"The Wavy waters in the picture are symbolic of Karma; and lotus, of Bhakti; and the rising-sun, of Jnana. The encircling serpent is indicative of Yoga and the awakened Kundalini Shakti, while the swan in the picture stands for the Paramatman (Supreme Self). Therefore the idea of the picture is that by the union of Karma, Jnana, Bhakti, and Yoga, the vision of the Paramatman is obtained."
–Swami Vivekananda

It is the synthesis of Yogas that Swami Vivekananda regarded as the ideal of Ramakrishna Math and Ramakrishna Mission.

 

LEARN MORE 

Dublin Éire Vedanta Society​

 

Éire Vedanta Society (Ramakrishna Vedanta Centre), Dublin in Ireland is a branch of the Ramakrishna Order of India, worldwide spiritual and welfare organization. Like the other branches in Asia-Oceania, North & South America, Europe and Africa, the Centre in Dublin is a well-known Charity, a self-sustaining unit that looks to the Ramakrishna Order of Monks for spiritual guidance.

 

The Centre bases its teachings on the System of Vedanta, which combines both the religion and philosophy of the Hindus, especially as propounded and practised by Sri Ramakrishna Paramahansa (1836-1886), his spiritual consort and companion Holy Mother Sri Sarada Devi (1853-1920) and his chief disciple Swami Vivekananda (1863-1902).

 

Vedanta teaches that every soul is potentially divine and that its divinity may be manifested through worship, contemplation, unselfish work, and philosophical discrimination. According to Vedanta, Truth is universal and all humankind and all existence are one. It preaches the unity of the Godhead, or ultimate Reality, and accepts every faith as a valid means for its own followers to realise the Truth.

 

The Dublin branch of the world-wide Ramakrishna Math of Belur Math, India maintains at the "Nivedita House" a Ramakrishna Shrine, a Monastery, a small Library, a Book Sale and conducts regular Classes & Lectures, spiritual counselling, Retreats and Music and Yoga lessons. 

Éire Vedanta Society is a registered charity, with charity registration number 20203638 assigned by Charities Regulator and its CHY number is 22389.  It welcomes donations in running the Society for the individual's liberation and the good of the world. You may make it by doing a bank transfer or by cheque.

Donation

BANK TRANSFER:

Account Name :  
Eire Vedanta Society
Bank:  
Bank of Ireland
Blanchardstown, Dublin 15
IBAN: 
IE16BOFI90042054403956
BIC:   BOFIIE2D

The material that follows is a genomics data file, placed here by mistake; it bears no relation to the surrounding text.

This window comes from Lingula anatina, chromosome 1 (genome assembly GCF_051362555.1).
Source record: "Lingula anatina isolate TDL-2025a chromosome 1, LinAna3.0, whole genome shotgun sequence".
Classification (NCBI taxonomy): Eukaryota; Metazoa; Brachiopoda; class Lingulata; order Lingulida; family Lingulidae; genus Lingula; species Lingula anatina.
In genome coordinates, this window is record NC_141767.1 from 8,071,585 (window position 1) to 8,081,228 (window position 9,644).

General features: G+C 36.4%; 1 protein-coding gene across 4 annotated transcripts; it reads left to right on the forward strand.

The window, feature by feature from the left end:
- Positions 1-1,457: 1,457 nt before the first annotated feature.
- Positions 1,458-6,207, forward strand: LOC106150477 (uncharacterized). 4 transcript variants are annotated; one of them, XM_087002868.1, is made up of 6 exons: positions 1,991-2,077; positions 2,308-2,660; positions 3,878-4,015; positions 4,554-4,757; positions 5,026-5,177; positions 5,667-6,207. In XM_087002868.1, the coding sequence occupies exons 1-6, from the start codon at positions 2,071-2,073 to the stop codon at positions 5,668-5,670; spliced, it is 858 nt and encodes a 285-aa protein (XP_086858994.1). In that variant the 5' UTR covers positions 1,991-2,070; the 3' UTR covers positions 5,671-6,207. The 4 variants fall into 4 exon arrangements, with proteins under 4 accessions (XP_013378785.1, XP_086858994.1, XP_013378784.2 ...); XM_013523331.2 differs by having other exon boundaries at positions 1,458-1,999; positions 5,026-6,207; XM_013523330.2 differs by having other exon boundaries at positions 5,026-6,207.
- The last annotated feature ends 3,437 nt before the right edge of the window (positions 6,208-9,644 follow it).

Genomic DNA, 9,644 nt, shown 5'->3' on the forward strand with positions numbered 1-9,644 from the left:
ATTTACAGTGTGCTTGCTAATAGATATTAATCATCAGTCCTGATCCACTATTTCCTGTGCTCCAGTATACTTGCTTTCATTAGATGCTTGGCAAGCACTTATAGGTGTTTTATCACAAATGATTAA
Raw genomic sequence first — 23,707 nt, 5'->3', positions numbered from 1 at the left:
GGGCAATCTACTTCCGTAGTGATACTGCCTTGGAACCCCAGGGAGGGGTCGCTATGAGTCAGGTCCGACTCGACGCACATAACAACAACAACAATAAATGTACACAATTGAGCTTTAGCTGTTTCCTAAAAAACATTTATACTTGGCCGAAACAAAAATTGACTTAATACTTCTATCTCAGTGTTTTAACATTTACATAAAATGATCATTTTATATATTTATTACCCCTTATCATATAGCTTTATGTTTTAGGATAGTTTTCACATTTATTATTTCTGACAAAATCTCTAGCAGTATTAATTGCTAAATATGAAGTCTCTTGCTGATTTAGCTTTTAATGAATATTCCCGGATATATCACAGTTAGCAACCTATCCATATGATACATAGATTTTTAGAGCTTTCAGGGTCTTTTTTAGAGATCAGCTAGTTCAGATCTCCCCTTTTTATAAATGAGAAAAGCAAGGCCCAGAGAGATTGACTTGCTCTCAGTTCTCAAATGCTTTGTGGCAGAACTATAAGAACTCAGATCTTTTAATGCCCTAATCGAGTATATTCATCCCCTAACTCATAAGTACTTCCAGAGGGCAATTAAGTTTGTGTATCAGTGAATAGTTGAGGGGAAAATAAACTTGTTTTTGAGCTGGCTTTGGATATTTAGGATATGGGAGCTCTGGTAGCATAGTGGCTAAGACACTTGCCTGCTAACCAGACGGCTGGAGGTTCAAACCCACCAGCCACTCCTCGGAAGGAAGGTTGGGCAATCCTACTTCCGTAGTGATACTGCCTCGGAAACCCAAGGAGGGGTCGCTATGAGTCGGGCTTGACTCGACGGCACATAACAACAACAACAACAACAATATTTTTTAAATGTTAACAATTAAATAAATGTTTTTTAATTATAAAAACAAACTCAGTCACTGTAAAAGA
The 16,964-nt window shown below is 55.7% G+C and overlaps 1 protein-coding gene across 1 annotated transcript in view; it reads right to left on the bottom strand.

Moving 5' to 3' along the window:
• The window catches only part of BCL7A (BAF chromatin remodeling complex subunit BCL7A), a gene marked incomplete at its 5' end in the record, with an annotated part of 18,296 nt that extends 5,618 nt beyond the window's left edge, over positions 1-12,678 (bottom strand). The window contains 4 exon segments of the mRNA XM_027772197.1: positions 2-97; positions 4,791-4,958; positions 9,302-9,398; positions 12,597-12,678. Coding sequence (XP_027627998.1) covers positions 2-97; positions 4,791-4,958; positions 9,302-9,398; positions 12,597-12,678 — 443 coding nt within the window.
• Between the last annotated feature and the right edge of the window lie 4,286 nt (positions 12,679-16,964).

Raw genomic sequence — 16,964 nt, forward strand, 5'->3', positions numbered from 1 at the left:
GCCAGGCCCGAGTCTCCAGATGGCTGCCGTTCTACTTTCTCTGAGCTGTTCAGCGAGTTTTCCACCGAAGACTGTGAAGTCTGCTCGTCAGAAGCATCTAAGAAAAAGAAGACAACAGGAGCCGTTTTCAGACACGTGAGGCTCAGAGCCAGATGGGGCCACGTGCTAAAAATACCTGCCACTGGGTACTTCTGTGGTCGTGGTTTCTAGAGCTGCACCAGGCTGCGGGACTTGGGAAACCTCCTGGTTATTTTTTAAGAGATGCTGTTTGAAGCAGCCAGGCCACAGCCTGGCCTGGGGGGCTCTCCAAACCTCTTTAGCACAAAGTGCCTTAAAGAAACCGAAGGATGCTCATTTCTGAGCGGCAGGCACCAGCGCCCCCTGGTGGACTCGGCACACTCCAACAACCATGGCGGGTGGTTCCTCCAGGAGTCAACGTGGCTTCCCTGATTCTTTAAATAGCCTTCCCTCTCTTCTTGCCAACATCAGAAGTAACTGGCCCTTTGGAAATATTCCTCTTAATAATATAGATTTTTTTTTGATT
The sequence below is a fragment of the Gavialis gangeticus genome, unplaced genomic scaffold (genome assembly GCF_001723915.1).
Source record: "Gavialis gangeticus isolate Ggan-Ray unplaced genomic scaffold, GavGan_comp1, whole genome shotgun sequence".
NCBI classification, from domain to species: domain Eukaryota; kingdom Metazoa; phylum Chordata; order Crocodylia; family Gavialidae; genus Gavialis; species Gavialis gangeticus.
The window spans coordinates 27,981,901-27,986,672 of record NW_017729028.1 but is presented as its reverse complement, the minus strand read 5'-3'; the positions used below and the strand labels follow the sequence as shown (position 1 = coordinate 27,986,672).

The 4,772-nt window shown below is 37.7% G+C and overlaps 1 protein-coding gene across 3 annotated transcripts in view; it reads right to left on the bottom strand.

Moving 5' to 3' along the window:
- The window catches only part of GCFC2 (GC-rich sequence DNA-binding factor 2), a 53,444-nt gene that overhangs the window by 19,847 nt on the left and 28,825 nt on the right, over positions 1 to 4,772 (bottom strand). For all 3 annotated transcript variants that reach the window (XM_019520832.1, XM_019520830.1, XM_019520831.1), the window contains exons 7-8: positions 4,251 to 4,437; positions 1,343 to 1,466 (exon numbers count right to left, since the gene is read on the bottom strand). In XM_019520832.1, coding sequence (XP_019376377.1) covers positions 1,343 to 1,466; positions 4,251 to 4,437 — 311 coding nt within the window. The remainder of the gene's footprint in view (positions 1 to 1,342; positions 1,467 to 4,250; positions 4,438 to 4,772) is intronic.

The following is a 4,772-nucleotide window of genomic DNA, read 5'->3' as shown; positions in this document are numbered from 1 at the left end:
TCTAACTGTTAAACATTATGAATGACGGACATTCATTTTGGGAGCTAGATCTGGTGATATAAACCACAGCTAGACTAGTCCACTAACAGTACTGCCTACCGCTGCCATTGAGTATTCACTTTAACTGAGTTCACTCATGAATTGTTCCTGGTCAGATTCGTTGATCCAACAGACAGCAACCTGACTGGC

Account No: 54403956
Sort Code: 900420

In short, the ideal of the Ramakrishna Order is to strive for inner perfection through God-realization and at the same time to work for the good of the world.

The aim of the monastic Order is to practice and preach the Eternal Religion (Sanatana Dharma), as embodied in the lives and teachings of Sri Ramakrishna, Sri Sarada Devi, and Swami Vivekananda.

The motto of the Ramakrishna Order is Renunciation and Service, and the Harmony of Religions.

The method is Work as Worship.

The activities of the Order are ritualistic worship, meditation and spiritual instruction; training of monastics; propagation of ethical, spiritual and cultural values through preaching and publication of books and magazines; providing general and technical education built on an ethical and spiritual foundation; running medical services, schools, hostels, orphanages etc; relief and rehabilitation during natural calamities; integrated rural development and welfare programs; and religio-cultural activities and many more.

The Gitâ says that there are three kinds of charity: the Tâmasic, the Râjasic and the Sâttvic. Tamasic charity is performed on an impulse. It is always making mistakes.
The doer thinks of nothing but his own impulse to be kind. Rajasic charity is what a man does for his own glory.
And Sattvic charity is that which is given to the right person, in the right way, and at the proper time.


–Swami Vivekananda

Get social with us!
  • Facebook Social Icon
  • Twitter Social Icon
  • YouTube Social  Icon
Share your thoughts!
​Tel: ​+353 89 456 5917
Email : info@rkmireland.org
​​​© 2019 by Ramakrishna Vedanta Centre, Dublin